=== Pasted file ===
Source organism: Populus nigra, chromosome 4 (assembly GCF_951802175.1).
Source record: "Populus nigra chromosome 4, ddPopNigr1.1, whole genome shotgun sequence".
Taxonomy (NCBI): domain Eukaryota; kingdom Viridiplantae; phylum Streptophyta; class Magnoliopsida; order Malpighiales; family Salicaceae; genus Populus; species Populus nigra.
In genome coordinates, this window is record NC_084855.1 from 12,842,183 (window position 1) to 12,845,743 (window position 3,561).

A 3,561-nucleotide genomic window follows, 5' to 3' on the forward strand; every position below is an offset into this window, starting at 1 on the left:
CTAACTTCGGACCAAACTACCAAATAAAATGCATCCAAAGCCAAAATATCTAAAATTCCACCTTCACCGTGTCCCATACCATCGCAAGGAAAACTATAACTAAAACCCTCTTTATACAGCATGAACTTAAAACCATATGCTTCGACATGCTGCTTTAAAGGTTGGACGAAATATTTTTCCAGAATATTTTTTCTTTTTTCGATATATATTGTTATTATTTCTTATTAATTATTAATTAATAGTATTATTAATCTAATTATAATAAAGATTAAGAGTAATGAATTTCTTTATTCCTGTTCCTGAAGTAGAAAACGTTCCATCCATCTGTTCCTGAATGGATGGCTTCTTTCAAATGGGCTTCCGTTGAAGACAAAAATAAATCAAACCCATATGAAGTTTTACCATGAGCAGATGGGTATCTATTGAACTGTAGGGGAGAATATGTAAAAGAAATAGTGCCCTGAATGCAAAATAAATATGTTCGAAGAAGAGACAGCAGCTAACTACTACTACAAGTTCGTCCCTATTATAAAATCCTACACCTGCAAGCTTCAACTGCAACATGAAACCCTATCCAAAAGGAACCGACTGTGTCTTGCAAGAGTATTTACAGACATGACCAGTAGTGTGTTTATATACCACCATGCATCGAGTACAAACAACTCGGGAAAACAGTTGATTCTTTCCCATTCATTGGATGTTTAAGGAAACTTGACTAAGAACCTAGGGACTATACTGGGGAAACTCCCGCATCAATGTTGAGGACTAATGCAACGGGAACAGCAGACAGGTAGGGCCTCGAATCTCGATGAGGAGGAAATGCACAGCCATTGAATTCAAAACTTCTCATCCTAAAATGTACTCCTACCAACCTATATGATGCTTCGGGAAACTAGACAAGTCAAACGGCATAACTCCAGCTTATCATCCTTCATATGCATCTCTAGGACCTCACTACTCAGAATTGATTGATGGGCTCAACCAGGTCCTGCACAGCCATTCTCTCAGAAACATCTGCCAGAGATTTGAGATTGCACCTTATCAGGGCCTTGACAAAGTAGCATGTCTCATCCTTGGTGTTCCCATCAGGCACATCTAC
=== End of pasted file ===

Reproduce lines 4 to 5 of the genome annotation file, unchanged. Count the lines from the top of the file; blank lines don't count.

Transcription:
In genome coordinates, this window is record NC_084855.1 from 12,842,183 (window position 1) to 12,845,743 (window position 3,561).

A 3,561-nucleotide genomic window follows, 5' to 3' on the forward strand; every position below is an offset into this window, starting at 1 on the left: